Evo IV lower control arms. Evo V hub carriers with the GSR hubs machined to fit and pressed in. Evo V Brembos. New tie rods. Goodridge braided lines. 20mm spacers.
Front chassis rails are 110mm. Sump 95mm. This is a very practical set up built to get through cert.
Still can’t get out of the driveway though.
Back end next.
The first start for the N13 was a no show. Spark yes. Compression yes. Fuel yes, wait, oh um, no. It wasn’t a terribly difficult diagnosis what with having already replaced or refurbished everything bar the pump in the fuel system; the pump is knackered. With it been a rubbish RB20DET one I’ll just chuck a Whinebro in but for now I can’t be bothered dropping the tank in the middle of a cold & damp winter, I wanted something I could tinker away with in the warmth and comfort of the lounge. So inspired by Jafros recent series of videos I’m doing a cylinder head rebuild.
This is the dummy for the project; the holy grail among CA18DET heads – the 4 port. This will be a good upgrade on the existing 8 port currently in the N13 if it gives me trouble and good practice for the eventual 4G63 build.
I got this cheap from the NZDatsun Admin a while back because he was going FJ20 plus he believed it had some bent valves. He was right. With the cams out the exhaust valves in cylinder 1 were still wide open. I’ve got spares galore anyway so this wouldn’t be a problem.
First step after stripping it bare was a good clean. The seats are quite badly pitted but hydro tested okay, they should be savageable.
Exhaust valve before and after.
Intake before and after.
Onto the meat of the project, lapping the valve seats. The next best thing to a engine coffee table is a engine on a coffee table. I did a couple each night after work while watching QI, I need to do my car related work like this more often. To combat the pitting I went with the 2 stage grinding paste, first course then fine and they came out great.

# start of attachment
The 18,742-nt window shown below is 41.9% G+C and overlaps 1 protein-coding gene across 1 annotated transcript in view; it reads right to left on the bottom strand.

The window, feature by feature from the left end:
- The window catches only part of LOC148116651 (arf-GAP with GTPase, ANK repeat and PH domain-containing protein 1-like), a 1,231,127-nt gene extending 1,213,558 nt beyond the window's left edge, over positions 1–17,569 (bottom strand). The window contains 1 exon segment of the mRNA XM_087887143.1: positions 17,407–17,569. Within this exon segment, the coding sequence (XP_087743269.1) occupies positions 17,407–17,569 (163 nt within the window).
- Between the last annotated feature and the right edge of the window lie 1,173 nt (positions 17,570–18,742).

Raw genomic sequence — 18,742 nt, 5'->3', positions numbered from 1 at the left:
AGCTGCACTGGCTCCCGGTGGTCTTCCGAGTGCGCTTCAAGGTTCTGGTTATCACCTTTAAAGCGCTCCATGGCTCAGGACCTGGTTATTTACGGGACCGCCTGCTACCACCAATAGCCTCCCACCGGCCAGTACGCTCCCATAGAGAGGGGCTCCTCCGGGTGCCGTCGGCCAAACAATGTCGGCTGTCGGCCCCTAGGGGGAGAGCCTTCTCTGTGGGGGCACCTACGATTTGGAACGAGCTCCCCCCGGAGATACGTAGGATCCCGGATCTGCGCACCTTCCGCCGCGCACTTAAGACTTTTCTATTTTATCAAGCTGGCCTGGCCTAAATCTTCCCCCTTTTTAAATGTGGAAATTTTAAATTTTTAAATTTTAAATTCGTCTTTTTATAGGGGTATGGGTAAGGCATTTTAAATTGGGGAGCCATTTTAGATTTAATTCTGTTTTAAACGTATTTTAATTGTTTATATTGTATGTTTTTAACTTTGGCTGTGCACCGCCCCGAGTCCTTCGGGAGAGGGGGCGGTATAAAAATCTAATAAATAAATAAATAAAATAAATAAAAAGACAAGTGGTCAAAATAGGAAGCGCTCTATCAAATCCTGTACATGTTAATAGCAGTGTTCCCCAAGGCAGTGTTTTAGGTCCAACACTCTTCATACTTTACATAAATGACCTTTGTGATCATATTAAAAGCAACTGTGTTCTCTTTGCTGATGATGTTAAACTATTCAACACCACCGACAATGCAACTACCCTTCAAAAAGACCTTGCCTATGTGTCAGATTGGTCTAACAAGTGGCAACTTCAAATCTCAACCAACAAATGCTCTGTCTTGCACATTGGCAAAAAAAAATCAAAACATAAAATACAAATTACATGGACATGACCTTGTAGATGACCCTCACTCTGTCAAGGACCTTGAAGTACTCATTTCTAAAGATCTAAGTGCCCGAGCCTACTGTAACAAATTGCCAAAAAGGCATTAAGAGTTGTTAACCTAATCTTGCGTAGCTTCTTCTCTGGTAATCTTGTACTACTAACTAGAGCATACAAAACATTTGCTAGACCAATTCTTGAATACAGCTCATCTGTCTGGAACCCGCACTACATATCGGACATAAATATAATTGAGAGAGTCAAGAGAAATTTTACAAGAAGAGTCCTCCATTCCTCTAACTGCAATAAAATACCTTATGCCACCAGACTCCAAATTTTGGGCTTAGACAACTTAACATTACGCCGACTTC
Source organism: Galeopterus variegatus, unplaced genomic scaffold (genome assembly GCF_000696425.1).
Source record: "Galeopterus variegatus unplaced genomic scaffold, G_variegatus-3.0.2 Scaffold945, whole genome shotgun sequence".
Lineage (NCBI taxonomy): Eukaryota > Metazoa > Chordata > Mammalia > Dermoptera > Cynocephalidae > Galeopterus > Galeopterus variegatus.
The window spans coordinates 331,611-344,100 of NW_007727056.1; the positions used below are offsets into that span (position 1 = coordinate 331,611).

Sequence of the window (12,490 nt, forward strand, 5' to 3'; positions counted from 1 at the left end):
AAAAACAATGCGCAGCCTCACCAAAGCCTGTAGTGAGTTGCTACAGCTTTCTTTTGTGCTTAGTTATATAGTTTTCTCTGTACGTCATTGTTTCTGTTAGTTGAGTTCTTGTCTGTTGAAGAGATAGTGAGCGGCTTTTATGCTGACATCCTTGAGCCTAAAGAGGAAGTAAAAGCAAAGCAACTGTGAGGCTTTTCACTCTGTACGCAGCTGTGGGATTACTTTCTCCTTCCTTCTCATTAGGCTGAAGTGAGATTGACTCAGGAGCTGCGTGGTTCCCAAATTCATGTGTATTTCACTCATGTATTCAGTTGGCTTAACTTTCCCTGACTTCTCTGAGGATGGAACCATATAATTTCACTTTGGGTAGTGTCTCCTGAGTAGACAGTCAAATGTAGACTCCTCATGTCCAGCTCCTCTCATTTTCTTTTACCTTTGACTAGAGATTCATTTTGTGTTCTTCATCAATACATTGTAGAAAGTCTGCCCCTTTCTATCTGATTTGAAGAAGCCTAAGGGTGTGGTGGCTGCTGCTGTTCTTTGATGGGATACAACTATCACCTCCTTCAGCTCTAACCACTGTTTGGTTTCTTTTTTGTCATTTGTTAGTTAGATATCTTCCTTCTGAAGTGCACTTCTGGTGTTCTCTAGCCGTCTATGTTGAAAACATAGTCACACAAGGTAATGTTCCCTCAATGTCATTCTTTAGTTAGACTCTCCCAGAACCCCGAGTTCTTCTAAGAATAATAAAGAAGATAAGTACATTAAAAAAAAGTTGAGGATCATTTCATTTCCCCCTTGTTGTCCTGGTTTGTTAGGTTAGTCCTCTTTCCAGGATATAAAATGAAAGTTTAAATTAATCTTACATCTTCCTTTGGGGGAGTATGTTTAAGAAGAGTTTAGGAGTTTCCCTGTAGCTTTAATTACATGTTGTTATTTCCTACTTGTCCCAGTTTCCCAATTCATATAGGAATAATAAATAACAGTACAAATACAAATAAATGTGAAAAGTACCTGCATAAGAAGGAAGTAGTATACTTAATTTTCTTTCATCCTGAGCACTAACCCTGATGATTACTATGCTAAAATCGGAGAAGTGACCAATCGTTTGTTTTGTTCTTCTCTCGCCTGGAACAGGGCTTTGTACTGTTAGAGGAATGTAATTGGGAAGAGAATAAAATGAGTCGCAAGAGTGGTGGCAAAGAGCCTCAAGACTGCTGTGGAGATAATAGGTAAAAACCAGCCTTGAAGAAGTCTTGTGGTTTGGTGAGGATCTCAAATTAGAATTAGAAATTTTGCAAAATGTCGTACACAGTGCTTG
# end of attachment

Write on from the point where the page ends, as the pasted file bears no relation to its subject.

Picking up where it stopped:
Valve stem seals, out with the old and in with the new.
Reinstalling the valve springs keepers. This was initially a right test of patience thanks to the valley design of the head giving very little room to work with, but after the first few I got the hang of it and they weren’t too bad. Also meant I got to buy a new tool. I like new tools.
The CA HLA’s suffer the same issues as the 1st gen 4G’s in that the oil inlet is larger than the outlet. This results in all sludge and trash been permanently trapped in the check valve. As the CA18 life span wasn’t long enough for Nissan to redesign them like Mitsubishi did the only way to clean them is via complete disassembly.
A popular trick among CA18DET builders is to run CA16DE cams due to the slighter greater lift and duration. People pay good money for these but fortunately I have a set sitting unused in a spare head. In they go then.
One 4 port head ready for service sir. I now possess the best CA18DET head that is possible from factory parts, and aside from the new cam and valve guide seals it cost nothing to build. As Jafro would say, “I’m a big fan of that.”
Things on the talon are moving along as slowly as ever, I went ahead and rebuilt the throttle body that was leaking badly from the shaft seals. But there was one thing that I had been putting off doing.
When I had it stored outside on winter something had decided to make a nest in the heater box/ blower motor so every time I turned it on you got a shower of leaves/ feathers/ nasty stuff, but to get to it you have to pull the dash out (fun stuff)
So after getting that cleaned out. I though hey while its all apart this a good time to fix all of the hacked together wiring….
Then I figured hey while I’m in here why not replace the nasty yellow early 90s lights with some more modern LEDs
I changed the gauges over to red but I still need to do the Heater controls and gear shift ones, after that its just clean up the wiring, new boost gauge, switch panel, redo center console, new seats….
I’m going to be here awhile.
With it been the middle of winter motivation for working in a freezing cold garage was a little low, but I still wanted a project. So while prehaps a little inebriated I took the plunge and signed up to iRacing.com, and a serious sim calls for a serious rig.
It rules … most of the time.